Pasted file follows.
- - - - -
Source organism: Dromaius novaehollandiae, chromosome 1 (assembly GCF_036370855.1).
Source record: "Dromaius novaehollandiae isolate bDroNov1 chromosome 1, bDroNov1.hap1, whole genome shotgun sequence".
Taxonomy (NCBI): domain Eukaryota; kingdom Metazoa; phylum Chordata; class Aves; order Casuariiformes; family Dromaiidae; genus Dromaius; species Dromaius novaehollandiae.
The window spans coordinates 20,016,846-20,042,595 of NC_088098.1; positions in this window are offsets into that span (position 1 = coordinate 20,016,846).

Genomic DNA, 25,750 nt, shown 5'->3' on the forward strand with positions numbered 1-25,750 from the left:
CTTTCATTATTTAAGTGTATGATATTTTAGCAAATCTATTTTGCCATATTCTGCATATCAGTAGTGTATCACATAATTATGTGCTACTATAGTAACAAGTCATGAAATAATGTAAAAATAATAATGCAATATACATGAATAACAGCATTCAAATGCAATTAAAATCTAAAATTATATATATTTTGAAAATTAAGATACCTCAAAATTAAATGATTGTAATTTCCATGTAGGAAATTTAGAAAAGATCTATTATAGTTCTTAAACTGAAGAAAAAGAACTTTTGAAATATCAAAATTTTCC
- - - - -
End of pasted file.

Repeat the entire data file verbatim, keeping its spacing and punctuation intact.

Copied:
Source organism: Dromaius novaehollandiae, chromosome 1 (assembly GCF_036370855.1).
Source record: "Dromaius novaehollandiae isolate bDroNov1 chromosome 1, bDroNov1.hap1, whole genome shotgun sequence".
Taxonomy (NCBI): domain Eukaryota; kingdom Metazoa; phylum Chordata; class Aves; order Casuariiformes; family Dromaiidae; genus Dromaius; species Dromaius novaehollandiae.
The window spans coordinates 20,016,846-20,042,595 of NC_088098.1; positions in this window are offsets into that span (position 1 = coordinate 20,016,846).

Genomic DNA, 25,750 nt, shown 5'->3' on the forward strand with positions numbered 1-25,750 from the left:
CTTTCATTATTTAAGTGTATGATATTTTAGCAAATCTATTTTGCCATATTCTGCATATCAGTAGTGTATCACATAATTATGTGCTACTATAGTAACAAGTCATGAAATAATGTAAAAATAATAATGCAATATACATGAATAACAGCATTCAAATGCAATTAAAATCTAAAATTATATATATTTTGAAAATTAAGATACCTCAAAATTAAATGATTGTAATTTCCATGTAGGAAATTTAGAAAAGATCTATTATAGTTCTTAAACTGAAGAAAAAGAACTTTTGAAATATCAAAATTTTCC